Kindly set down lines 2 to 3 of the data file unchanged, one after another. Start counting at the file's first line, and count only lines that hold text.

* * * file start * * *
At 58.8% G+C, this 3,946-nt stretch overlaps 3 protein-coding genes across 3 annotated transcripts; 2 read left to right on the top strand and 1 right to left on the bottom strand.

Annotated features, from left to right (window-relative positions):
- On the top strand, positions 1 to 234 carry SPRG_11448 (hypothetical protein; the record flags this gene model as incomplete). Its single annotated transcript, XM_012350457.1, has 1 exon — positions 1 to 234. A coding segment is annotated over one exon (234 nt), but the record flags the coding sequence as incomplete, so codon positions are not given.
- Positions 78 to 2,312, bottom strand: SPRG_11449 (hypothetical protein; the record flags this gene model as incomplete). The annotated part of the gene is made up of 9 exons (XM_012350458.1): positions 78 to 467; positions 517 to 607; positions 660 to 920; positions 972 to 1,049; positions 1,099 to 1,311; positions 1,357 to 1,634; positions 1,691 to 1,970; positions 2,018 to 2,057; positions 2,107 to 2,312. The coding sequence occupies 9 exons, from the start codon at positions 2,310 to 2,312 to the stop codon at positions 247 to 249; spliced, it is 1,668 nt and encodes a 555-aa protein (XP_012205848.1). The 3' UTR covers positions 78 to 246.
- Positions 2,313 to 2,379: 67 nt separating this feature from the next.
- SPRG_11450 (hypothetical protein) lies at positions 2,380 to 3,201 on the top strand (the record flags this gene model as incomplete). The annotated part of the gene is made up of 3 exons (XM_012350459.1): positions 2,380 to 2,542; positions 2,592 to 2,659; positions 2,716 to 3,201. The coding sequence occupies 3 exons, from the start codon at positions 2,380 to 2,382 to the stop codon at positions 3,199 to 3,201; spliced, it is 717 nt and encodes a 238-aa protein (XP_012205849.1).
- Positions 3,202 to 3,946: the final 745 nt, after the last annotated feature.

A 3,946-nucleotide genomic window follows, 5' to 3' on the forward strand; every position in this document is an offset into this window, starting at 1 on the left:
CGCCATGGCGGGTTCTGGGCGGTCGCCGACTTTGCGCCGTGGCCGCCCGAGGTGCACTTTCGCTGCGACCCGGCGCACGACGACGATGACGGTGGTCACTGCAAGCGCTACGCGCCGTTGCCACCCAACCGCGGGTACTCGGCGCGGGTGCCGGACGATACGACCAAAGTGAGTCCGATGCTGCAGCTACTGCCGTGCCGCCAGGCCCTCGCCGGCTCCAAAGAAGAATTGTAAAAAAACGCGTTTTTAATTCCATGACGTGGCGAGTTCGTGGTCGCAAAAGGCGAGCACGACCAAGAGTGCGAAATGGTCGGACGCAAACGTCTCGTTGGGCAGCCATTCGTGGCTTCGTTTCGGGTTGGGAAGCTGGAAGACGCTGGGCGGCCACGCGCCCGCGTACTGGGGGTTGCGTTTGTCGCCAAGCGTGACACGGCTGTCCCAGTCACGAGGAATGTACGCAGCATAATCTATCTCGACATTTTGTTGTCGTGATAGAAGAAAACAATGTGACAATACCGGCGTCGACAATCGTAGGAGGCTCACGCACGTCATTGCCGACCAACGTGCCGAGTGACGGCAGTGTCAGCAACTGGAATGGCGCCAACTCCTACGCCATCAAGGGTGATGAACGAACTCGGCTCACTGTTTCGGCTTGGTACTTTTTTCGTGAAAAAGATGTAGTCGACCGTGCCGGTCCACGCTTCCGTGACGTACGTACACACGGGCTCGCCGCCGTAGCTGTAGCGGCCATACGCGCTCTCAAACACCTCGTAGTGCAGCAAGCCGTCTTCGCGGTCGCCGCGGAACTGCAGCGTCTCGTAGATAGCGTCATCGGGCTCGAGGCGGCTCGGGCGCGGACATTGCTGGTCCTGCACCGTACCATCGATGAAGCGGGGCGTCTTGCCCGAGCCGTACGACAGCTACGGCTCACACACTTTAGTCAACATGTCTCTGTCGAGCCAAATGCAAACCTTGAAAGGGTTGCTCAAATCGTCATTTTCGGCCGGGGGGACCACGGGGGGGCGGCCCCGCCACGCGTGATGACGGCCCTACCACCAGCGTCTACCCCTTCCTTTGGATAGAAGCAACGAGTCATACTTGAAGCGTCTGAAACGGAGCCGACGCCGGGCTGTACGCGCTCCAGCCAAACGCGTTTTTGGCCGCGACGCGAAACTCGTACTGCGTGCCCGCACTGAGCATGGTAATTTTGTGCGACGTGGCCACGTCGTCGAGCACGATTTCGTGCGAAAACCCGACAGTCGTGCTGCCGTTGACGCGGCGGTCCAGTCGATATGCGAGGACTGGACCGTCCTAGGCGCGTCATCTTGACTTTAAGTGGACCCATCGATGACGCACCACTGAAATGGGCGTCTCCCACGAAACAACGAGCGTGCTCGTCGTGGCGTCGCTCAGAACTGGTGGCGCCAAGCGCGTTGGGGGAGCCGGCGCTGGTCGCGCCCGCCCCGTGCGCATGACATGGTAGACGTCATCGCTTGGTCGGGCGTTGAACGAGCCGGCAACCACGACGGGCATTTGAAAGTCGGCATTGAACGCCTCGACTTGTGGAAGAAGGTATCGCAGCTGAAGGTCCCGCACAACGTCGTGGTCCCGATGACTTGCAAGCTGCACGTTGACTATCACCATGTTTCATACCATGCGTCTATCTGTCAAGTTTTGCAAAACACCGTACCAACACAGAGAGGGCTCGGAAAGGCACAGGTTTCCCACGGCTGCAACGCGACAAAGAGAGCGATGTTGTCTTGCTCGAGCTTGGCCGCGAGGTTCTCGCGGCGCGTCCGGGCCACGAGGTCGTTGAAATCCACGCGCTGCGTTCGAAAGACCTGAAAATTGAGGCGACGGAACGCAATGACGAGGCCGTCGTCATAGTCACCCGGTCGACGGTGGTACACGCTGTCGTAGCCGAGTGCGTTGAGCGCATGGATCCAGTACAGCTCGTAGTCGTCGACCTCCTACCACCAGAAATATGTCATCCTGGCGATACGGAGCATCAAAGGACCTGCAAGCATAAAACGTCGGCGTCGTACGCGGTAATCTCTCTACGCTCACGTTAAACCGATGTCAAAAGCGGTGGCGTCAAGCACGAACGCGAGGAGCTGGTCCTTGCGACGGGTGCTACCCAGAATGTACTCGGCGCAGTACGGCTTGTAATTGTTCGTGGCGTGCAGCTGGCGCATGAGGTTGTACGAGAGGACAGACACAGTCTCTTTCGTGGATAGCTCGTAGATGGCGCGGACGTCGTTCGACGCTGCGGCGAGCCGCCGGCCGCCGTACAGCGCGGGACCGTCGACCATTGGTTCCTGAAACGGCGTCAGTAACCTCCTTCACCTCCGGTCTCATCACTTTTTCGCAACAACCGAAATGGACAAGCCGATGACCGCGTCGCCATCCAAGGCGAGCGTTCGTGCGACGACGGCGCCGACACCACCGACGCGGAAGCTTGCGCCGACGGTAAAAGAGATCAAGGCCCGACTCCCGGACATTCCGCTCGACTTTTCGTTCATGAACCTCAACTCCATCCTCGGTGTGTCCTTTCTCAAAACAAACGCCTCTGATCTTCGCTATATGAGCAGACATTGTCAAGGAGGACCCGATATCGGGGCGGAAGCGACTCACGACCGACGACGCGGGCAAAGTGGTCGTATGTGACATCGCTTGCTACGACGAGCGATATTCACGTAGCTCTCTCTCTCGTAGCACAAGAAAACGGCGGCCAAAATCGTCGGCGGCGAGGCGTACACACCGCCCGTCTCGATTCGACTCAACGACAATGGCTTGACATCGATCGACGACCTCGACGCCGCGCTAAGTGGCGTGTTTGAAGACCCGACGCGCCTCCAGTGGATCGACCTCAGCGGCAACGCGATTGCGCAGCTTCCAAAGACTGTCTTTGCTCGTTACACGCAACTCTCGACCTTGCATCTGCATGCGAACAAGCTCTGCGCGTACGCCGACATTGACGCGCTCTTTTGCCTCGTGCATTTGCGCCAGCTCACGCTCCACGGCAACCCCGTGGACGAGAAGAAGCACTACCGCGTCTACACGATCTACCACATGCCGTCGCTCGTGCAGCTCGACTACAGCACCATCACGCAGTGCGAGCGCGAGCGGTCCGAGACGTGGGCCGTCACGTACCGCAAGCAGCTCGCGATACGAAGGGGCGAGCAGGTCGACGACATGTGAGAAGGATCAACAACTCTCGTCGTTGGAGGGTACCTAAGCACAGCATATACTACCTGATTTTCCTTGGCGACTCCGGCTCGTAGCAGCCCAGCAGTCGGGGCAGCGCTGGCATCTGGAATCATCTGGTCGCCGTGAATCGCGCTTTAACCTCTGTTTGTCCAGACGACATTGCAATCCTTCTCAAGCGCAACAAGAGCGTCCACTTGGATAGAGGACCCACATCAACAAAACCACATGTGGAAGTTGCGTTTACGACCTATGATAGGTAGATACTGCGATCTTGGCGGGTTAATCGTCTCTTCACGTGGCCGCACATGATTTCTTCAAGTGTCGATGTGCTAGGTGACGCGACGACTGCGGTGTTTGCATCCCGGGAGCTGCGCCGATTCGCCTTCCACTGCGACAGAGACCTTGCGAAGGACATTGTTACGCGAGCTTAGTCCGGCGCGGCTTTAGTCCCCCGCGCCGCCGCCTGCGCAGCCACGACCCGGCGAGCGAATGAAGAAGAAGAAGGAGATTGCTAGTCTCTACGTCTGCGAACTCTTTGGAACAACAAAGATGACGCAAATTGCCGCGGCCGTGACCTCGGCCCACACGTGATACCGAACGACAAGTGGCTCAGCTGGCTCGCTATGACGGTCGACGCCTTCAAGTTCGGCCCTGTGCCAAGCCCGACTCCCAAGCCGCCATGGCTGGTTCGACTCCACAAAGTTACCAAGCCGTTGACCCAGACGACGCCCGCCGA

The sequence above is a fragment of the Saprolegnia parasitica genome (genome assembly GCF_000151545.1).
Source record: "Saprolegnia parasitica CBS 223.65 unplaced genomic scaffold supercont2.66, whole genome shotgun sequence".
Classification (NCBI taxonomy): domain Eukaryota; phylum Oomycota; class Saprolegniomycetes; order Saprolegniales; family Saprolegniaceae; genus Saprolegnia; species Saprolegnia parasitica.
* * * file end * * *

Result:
Annotated features, from left to right (window-relative positions):
- On the top strand, positions 1 to 234 carry SPRG_11448 (hypothetical protein; the record flags this gene model as incomplete). Its single annotated transcript, XM_012350457.1, has 1 exon — positions 1 to 234. A coding segment is annotated over one exon (234 nt), but the record flags the coding sequence as incomplete, so codon positions are not given.